recent tour given by the Seattle Architecture
Foundation pauses at the foot of the Rainier Tower,
designed by Minoru Yamasaki, the Seattle-born
architect best known for designing the twin towers
of the World Trade Center in New York City.
— When Dr. Beverly Beeton moved to Seattle from Alaska
several years ago, she started looking for ways to learn
more about her new hometown.
search led her to the Seattle Architecture Foundation,
where she signed up for a downtown tour focusing on design
details: "Lions, Griffins & Walruses, Oh
has taken more than six architecture tours. She said they
were a tremendous help in getting to know the city. Beeton
even takes friends who grew up in Seattle on these tours.
come away saying, ‘I didn’t know anything about that
neighborhood,’" Beeton said.
Seattle Architecture Foundation has added three new tours
to the roster this year, so any local or visitor
comfortable spending two hours and $15 will have more
options to choose from. One new tour reveals some of
downtown’s best-kept secrets, taking guests to a variety
of parks, art galleries and rest areas that, although
privately owned, are free and open to all.
you know, for example, that the U.S. Bank Centre downtown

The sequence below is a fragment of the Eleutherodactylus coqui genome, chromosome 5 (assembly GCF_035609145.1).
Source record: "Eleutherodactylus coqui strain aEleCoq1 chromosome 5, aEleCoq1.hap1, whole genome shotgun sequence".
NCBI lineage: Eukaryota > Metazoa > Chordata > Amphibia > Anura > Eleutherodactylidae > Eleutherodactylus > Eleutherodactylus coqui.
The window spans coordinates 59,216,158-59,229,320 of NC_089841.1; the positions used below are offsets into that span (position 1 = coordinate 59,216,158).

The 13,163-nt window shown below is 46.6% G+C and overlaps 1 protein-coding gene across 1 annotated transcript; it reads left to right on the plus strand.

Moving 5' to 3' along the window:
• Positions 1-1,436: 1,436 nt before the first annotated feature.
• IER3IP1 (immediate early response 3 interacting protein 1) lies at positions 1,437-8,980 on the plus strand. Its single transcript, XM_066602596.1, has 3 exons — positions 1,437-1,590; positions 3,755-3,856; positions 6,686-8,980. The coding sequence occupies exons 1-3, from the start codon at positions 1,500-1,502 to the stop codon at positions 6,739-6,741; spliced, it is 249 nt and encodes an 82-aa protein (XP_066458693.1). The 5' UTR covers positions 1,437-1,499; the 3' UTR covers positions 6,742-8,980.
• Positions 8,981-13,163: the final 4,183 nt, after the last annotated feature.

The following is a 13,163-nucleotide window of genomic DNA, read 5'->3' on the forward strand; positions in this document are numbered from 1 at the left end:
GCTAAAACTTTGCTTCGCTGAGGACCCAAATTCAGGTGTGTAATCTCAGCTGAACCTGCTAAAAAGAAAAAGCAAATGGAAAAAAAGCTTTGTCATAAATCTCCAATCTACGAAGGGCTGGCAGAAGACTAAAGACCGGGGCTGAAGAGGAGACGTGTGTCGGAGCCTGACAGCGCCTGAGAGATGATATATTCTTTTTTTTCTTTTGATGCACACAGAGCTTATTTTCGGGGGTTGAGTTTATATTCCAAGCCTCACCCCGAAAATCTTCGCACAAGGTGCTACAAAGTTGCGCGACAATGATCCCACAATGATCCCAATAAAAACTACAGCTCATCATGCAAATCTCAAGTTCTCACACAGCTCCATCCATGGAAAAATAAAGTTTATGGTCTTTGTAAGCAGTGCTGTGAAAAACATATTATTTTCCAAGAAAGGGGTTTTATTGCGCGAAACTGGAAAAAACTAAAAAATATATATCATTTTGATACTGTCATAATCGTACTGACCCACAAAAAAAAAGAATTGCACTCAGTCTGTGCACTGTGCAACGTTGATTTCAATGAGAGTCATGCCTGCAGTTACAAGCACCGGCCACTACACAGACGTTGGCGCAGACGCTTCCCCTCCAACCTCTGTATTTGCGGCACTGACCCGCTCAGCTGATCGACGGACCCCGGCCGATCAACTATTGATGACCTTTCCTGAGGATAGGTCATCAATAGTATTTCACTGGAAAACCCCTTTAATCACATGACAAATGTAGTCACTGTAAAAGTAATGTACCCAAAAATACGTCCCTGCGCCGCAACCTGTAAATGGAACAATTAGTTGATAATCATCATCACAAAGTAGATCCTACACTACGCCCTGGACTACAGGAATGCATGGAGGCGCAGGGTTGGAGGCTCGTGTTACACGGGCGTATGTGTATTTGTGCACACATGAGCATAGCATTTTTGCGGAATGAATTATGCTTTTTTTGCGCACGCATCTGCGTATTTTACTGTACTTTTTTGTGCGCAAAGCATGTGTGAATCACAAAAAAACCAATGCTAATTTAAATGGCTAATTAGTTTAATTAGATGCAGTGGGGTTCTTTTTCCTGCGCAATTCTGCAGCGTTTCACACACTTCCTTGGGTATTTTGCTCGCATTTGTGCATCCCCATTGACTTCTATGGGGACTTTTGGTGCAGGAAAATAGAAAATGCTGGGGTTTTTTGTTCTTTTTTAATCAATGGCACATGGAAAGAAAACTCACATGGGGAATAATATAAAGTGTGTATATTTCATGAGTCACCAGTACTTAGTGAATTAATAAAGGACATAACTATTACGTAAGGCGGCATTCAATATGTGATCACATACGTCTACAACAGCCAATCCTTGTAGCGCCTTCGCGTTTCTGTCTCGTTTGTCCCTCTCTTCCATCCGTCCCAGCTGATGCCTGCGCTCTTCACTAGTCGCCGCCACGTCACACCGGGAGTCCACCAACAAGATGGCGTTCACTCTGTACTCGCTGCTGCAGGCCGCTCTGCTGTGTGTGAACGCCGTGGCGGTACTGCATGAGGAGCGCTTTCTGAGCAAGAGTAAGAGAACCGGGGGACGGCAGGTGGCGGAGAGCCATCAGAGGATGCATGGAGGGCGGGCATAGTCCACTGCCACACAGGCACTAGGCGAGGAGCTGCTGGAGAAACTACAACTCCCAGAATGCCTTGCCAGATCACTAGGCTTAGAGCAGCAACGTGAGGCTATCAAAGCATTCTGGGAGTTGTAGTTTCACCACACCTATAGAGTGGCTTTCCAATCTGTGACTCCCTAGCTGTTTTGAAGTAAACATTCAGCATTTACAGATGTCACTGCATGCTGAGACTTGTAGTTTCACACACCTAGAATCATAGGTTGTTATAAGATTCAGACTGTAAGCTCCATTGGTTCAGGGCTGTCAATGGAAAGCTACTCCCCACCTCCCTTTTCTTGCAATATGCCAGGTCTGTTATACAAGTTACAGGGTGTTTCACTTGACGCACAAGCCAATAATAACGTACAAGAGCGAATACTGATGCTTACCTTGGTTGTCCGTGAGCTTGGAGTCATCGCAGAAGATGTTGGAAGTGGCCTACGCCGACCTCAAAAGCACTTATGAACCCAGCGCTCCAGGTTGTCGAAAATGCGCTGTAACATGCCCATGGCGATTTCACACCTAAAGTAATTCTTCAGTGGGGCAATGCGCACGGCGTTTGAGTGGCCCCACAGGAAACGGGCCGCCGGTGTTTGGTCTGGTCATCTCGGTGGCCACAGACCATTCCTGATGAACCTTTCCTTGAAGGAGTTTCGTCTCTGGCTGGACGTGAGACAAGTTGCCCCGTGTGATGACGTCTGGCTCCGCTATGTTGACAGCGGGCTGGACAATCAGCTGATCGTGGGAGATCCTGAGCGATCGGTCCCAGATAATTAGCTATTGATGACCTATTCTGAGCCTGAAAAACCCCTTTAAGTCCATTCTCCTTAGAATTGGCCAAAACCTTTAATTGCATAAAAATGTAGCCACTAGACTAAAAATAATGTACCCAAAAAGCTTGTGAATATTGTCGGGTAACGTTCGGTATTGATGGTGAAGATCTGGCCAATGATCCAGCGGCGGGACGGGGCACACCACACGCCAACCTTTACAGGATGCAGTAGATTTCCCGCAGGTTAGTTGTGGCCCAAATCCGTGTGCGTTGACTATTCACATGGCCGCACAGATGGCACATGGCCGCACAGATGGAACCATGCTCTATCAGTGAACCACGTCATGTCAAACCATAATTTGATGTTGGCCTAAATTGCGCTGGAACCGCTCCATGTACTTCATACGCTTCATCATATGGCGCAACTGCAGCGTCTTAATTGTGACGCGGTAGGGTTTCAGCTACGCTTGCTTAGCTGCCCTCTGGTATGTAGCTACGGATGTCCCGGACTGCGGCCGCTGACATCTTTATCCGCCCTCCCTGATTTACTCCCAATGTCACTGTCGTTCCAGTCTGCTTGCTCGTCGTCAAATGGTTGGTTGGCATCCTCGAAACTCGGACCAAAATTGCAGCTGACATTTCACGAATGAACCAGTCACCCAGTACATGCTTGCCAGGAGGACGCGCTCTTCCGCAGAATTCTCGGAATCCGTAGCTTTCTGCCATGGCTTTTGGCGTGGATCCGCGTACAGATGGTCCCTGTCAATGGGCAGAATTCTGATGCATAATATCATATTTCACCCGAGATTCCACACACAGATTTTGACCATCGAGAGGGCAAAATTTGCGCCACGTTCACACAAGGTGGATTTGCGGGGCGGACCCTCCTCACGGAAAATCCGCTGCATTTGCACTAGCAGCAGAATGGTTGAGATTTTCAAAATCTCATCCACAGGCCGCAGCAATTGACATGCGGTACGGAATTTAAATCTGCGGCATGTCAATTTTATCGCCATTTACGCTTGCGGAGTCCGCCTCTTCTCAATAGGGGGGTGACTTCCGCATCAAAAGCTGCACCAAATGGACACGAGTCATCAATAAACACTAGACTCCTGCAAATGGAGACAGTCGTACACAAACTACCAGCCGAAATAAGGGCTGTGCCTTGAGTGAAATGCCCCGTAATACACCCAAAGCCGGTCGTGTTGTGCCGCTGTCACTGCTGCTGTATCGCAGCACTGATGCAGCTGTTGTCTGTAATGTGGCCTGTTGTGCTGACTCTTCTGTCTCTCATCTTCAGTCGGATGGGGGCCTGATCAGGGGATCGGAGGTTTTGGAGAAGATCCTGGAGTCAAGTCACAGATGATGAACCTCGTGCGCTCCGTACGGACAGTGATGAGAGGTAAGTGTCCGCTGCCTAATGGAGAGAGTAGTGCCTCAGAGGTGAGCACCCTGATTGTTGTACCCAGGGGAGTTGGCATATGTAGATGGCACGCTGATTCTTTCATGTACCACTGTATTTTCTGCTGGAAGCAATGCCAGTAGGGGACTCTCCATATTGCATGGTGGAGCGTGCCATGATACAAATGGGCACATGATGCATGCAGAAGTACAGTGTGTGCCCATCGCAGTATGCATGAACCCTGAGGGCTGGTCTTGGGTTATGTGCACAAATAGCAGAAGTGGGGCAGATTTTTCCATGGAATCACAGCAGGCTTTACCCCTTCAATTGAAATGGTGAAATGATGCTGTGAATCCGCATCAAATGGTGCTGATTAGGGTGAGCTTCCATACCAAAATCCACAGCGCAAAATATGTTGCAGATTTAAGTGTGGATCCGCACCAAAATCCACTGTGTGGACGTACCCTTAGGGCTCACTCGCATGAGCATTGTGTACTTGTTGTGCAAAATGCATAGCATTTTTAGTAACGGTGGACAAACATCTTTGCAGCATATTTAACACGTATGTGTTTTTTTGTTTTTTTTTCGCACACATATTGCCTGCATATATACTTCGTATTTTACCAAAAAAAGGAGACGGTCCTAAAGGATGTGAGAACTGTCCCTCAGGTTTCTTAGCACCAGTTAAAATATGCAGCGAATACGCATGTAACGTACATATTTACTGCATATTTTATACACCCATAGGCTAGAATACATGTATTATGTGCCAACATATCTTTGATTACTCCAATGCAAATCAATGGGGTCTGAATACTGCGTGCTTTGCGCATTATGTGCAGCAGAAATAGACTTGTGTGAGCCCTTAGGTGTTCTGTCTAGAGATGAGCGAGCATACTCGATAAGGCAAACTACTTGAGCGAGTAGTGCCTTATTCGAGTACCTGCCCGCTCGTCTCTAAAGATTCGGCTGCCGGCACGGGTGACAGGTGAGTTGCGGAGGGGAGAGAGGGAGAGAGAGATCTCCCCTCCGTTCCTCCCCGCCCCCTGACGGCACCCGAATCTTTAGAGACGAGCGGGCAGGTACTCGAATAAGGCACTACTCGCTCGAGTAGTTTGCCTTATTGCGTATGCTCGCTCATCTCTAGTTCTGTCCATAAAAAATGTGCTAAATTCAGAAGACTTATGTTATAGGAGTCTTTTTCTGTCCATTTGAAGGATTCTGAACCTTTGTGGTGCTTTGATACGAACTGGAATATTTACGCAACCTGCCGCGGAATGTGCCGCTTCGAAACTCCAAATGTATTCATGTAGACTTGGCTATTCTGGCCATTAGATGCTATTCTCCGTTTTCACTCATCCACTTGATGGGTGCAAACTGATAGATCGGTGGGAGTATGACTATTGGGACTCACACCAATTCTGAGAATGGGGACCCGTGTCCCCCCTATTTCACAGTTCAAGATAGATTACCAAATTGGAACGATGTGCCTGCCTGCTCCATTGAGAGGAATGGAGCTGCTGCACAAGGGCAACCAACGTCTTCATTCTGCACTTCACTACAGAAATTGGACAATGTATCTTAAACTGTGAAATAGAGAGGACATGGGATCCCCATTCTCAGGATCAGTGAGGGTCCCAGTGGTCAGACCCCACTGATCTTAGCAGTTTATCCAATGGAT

houses an installation of Dale Chihuly’s blown glass?
How about the secluded park wedged between the historic
Bank of California Building and the 5th and Madison
going to try to let people know that these spaces exist
and are available for the public to use," said Stacy
Segal, the executive director of the nonprofit foundation.
tour looks at the newer generations of buildings that
cropped up around the Queen Anne neighborhood’s historic
third new tour, aptly titled "Purple and Gold,"
explores architecture from every era of the University of
Washington, from the earliest Gothic halls to the freshest
of the tour guides, Segal’s husband, Jim Goodspeed, was
project designer for Paccar Hall, the Foster Business
School’s sleek new flagship building.
pointed out that the seemingly random position of Denny
Hall, the first building on the UW campus, influenced the
style and location of the new Paccar Hall.
physical environment is built so much by previous
generations," he said. "It can touch our lives
in ways we don’t even know."
said all the tours aim for a wide audience by making
find the tours valuable, too.
taking the downtown trek, which included the Smith Tower,
Seattle architect Evelyn Bravata said, "The tour
whetted my appetite, because despite the fact that I’m a
longtime Seattle resident and architect, I’ve never been
in that building."
of the neighborhood tours focus more on the here and now.
One tour guide, Katie Kemezis, said she encourages
attendees to apply their interest in architecture toward
community planning when she leads her tour of South Lake
hope to inspire people to think twice about the sidewalk
they’re walking down, or the development that’s going
in across the street ... or a land-use measure that’s on
their ballot in the next election," she said.
occur three to four times a week, mostly on Thursdays,
Fridays, Saturdays and Sundays. Tickets are $15 advance,
or $25 on the day of tour. For more information, call
206-667-9184 or go to seattlearchitecture.org.